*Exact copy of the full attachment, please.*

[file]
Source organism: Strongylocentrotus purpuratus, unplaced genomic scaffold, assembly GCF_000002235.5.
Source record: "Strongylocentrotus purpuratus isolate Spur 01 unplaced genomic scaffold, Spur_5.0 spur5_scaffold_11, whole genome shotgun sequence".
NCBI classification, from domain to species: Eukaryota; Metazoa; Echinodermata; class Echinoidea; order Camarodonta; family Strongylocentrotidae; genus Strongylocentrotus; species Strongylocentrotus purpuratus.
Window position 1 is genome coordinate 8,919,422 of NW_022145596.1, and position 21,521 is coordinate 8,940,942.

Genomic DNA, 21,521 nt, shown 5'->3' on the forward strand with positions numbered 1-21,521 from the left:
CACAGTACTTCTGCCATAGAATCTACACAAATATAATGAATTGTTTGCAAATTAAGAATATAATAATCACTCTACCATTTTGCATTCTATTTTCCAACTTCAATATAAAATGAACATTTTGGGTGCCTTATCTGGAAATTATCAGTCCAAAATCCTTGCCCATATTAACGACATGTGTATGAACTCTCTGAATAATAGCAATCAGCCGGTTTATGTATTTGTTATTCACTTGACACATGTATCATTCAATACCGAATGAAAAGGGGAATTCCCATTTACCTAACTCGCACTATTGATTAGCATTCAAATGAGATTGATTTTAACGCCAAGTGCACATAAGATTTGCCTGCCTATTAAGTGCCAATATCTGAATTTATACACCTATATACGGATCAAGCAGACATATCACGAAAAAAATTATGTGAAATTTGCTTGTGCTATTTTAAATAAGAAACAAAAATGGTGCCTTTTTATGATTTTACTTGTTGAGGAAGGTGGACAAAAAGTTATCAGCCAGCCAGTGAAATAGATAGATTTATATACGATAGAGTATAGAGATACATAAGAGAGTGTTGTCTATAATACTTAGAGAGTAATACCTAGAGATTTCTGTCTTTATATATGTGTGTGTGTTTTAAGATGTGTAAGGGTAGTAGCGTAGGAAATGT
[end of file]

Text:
Source organism: Strongylocentrotus purpuratus, unplaced genomic scaffold, assembly GCF_000002235.5.
Source record: "Strongylocentrotus purpuratus isolate Spur 01 unplaced genomic scaffold, Spur_5.0 spur5_scaffold_11, whole genome shotgun sequence".
NCBI classification, from domain to species: Eukaryota; Metazoa; Echinodermata; class Echinoidea; order Camarodonta; family Strongylocentrotidae; genus Strongylocentrotus; species Strongylocentrotus purpuratus.
Window position 1 is genome coordinate 8,919,422 of NW_022145596.1, and position 21,521 is coordinate 8,940,942.

Genomic DNA, 21,521 nt, shown 5'->3' on the forward strand with positions numbered 1-21,521 from the left:
CACAGTACTTCTGCCATAGAATCTACACAAATATAATGAATTGTTTGCAAATTAAGAATATAATAATCACTCTACCATTTTGCATTCTATTTTCCAACTTCAATATAAAATGAACATTTTGGGTGCCTTATCTGGAAATTATCAGTCCAAAATCCTTGCCCATATTAACGACATGTGTATGAACTCTCTGAATAATAGCAATCAGCCGGTTTATGTATTTGTTATTCACTTGACACATGTATCATTCAATACCGAATGAAAAGGGGAATTCCCATTTACCTAACTCGCACTATTGATTAGCATTCAAATGAGATTGATTTTAACGCCAAGTGCACATAAGATTTGCCTGCCTATTAAGTGCCAATATCTGAATTTATACACCTATATACGGATCAAGCAGACATATCACGAAAAAAATTATGTGAAATTTGCTTGTGCTATTTTAAATAAGAAACAAAAATGGTGCCTTTTTATGATTTTACTTGTTGAGGAAGGTGGACAAAAAGTTATCAGCCAGCCAGTGAAATAGATAGATTTATATACGATAGAGTATAGAGATACATAAGAGAGTGTTGTCTATAATACTTAGAGAGTAATACCTAGAGATTTCTGTCTTTATATATGTGTGTGTGTTTTAAGATGTGTAAGGGTAGTAGCGTAGGAAATGT